I tried searching around the forum for this, but was unable to find anything super useful. Also, I have both Windows and Mac OS X versions of Scrivener, so I posted in both subforums. Please let me know if there is a better place to ask general questions.
I’m trying to use a custom image for scene breaks and I’ve run into a few problems.
I’m not sure the optimal resolution (pixel x pixel) to make the image work well with the line spacing/font size of the manuscript. I assume there is some way to calculate this, but I’m not sure. I’m using Times New Roman, 12-point.
What is the optimal way to insert these? I was able to go Edit > Insert > Image from File, but I also stumbled across someone saying breaking the text into two separate text files for the scene break using Split At Selection made the most sense. HOWEVER, that same person also mentioned being able to use a custom image during the Compile for Separators of text. I’ve got compile pulled up and I don’t see anything letting me do that with either OS X or Windows. Was this feature removed or moved at some point?
What is the background color of Scrivener documents and is there a way to change it? I assume there is, but I’ve yet to find it. I ask because the first image I tried looked great (ignoring spacing issues) except that it was clearly a slightly different background than Scrivener. This really showed up when I compiled to mobi and viewed it on my Kindle.
Any help would be greatly appreciated.
There is no way to automate any of this on Windows, so I’ll just answer here.
That really depends on what you’re doing this for, plus it is a bit subjective. What might look nice in a high quality art magazine probably won’t do so well on a Blackberry within an e-book format of some sort. For e-books, since you mentioned that below, I’d try to keep it as small as possible and use dynamic em spacing units for the best results. You want to be using the Kindle Previewer simulator to test as many different screen sizes and settings as you can. Adjust the font size, theme and device types to make sure it looks good as broadly as possible.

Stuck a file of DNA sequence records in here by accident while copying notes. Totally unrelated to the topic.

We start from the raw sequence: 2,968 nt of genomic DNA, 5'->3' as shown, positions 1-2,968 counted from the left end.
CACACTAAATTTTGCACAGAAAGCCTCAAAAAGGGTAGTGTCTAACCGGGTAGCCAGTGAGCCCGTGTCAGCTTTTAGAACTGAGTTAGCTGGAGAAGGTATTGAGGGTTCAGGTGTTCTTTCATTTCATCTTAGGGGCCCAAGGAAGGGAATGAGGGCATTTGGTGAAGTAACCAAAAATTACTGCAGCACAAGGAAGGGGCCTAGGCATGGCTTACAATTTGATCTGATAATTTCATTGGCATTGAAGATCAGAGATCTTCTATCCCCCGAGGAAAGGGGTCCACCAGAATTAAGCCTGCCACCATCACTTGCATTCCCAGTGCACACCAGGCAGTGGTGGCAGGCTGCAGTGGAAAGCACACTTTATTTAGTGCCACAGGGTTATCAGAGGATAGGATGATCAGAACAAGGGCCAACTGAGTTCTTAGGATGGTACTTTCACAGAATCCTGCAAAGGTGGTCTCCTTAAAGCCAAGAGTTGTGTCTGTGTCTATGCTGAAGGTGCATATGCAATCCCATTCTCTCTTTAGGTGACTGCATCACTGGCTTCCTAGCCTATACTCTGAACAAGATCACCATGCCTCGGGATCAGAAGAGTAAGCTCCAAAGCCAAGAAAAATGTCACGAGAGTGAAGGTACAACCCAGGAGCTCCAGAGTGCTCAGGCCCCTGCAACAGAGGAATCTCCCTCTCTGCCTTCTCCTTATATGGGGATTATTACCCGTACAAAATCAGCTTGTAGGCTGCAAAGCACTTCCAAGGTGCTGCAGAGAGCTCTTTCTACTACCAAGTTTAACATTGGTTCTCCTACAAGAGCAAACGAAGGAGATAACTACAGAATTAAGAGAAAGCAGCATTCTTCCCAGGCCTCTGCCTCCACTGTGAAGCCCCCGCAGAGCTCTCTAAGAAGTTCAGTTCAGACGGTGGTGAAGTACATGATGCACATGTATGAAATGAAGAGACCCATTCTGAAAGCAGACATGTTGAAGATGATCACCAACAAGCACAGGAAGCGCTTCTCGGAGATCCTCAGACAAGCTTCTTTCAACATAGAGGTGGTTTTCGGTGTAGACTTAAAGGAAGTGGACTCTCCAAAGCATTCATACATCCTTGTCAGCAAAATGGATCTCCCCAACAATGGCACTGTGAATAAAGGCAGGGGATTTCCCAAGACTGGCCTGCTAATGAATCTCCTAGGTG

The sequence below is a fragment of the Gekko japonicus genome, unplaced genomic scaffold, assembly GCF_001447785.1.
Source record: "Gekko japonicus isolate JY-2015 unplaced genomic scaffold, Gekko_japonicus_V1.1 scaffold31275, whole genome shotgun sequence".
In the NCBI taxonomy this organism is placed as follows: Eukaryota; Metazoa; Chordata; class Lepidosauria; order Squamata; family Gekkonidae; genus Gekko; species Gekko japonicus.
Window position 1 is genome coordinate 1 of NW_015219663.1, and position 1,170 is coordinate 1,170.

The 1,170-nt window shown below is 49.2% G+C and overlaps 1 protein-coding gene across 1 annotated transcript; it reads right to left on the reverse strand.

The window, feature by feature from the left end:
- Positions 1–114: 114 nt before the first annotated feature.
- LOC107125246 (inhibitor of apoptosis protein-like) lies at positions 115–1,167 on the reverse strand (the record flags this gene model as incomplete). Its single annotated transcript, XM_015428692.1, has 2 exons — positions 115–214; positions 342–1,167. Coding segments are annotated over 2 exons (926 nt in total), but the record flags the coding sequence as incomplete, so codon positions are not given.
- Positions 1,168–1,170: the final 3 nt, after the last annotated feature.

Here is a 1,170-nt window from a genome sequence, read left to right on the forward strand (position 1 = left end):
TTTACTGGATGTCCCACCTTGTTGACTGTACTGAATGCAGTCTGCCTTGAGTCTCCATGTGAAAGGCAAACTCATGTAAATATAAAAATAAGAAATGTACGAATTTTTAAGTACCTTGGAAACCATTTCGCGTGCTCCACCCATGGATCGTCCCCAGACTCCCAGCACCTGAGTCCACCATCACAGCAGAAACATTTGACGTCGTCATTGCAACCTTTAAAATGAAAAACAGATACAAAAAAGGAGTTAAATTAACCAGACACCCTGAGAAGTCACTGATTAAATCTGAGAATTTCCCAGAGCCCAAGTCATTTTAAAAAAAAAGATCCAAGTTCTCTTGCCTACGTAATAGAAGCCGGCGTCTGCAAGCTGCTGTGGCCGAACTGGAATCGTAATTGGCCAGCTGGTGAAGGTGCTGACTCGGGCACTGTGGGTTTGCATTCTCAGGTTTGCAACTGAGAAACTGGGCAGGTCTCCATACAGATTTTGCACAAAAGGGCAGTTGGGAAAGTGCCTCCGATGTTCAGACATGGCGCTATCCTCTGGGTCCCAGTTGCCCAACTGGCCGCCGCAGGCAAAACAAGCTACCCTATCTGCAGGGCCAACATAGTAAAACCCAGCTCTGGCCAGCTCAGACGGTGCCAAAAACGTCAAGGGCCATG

If that sounds like an agreeable away of working to you, then I would consider it. If you’re going to be going through and pasting a graphic file in between every single scene, then you’ll already be spending a bunch of time finding these spots and doing something once you get there—might as well split while you’re there, and then set up the graphic as a separator. That way, if you change your mind about the graphic you will only need to fix it in one single place, rather than hundreds.
Using image placeholders (Mac only) is documented in §15.5.4, pg. 217–20 of the user manual. Use these whenever you need to insert an image into a plain-text environment, such as a custom separator text field in the compile settings.
For formats that support setting a background colour, you will find the setting in the Meta-Data compile option pane. Most do not, however, and thus if you have no control over the final presentation, should not be using graphics that assume anything about the background colour. This would be especially true of any e-book. The individual reader selects how the book will be presented.
Thanks for the response. I didn’t even know Kindle Previewer was a thing. I’ve been exporting to mobi and sending it to my own Kindle for testing. This’ll save a lot of time.
Yeah, it’s unfortunately a bit of a clunky tool, but there is no better way to see see what it’ll look like on a variety of devices, short of buying a stack of readers. I also wish that it had an iOS simulator, that’s the one target where you do still need to have a physical device to really see what it’ll look like.